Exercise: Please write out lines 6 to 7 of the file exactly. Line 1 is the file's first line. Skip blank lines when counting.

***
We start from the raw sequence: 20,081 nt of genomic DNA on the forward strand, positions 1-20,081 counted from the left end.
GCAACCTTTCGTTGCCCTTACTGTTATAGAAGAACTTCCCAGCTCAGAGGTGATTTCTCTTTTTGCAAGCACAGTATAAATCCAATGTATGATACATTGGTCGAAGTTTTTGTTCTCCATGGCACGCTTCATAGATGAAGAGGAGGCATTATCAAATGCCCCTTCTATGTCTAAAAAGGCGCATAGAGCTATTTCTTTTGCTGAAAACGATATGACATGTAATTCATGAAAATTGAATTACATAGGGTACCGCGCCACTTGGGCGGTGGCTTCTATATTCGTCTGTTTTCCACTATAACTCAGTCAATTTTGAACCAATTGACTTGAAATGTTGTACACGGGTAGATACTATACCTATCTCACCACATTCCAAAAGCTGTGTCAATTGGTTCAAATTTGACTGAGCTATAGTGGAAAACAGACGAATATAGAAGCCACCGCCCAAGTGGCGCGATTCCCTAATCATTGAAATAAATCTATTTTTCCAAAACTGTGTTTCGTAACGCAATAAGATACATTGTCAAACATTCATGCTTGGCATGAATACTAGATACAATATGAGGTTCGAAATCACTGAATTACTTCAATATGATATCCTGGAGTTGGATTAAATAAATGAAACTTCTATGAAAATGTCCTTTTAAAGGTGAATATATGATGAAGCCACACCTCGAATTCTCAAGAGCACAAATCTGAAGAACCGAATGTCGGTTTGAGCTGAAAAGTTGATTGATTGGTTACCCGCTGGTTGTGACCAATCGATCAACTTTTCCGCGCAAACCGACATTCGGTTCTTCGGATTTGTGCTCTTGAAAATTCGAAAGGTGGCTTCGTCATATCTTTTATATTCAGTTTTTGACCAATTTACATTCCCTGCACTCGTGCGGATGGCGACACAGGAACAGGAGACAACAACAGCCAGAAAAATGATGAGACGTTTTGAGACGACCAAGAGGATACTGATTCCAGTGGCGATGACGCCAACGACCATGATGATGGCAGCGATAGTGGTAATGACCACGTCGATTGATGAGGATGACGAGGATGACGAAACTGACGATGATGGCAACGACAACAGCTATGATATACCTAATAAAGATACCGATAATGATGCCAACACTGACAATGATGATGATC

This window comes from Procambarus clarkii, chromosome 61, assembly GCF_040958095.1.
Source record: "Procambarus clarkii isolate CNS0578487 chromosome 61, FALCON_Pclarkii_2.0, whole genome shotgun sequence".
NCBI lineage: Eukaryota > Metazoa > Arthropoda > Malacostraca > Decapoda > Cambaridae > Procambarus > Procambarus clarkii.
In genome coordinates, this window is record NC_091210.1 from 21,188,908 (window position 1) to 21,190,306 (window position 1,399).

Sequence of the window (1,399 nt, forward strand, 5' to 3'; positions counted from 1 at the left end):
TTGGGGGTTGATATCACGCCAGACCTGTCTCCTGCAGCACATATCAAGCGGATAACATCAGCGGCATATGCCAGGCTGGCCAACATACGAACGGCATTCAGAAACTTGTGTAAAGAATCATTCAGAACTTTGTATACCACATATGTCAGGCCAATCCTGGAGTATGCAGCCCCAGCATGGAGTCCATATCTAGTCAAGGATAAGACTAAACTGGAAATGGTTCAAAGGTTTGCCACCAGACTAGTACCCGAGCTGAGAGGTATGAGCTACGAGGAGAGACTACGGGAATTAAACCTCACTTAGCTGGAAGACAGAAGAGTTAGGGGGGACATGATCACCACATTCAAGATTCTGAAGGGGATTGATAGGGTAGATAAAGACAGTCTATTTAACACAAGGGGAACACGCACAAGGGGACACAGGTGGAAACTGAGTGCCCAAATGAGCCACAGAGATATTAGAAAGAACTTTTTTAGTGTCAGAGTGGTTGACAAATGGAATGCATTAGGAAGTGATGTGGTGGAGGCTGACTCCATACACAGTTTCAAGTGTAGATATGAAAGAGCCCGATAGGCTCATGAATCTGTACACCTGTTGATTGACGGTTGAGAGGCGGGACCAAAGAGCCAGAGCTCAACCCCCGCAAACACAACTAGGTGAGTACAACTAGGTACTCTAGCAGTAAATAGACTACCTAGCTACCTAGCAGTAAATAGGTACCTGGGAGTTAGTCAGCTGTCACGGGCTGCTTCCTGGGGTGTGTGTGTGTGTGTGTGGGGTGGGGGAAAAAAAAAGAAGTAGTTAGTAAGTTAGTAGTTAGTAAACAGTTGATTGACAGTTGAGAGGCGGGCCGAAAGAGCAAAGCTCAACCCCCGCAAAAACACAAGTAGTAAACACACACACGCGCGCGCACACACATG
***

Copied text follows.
In genome coordinates, this window is record NC_091210.1 from 21,188,908 (window position 1) to 21,190,306 (window position 1,399).

Sequence of the window (1,399 nt, forward strand, 5' to 3'; positions counted from 1 at the left end):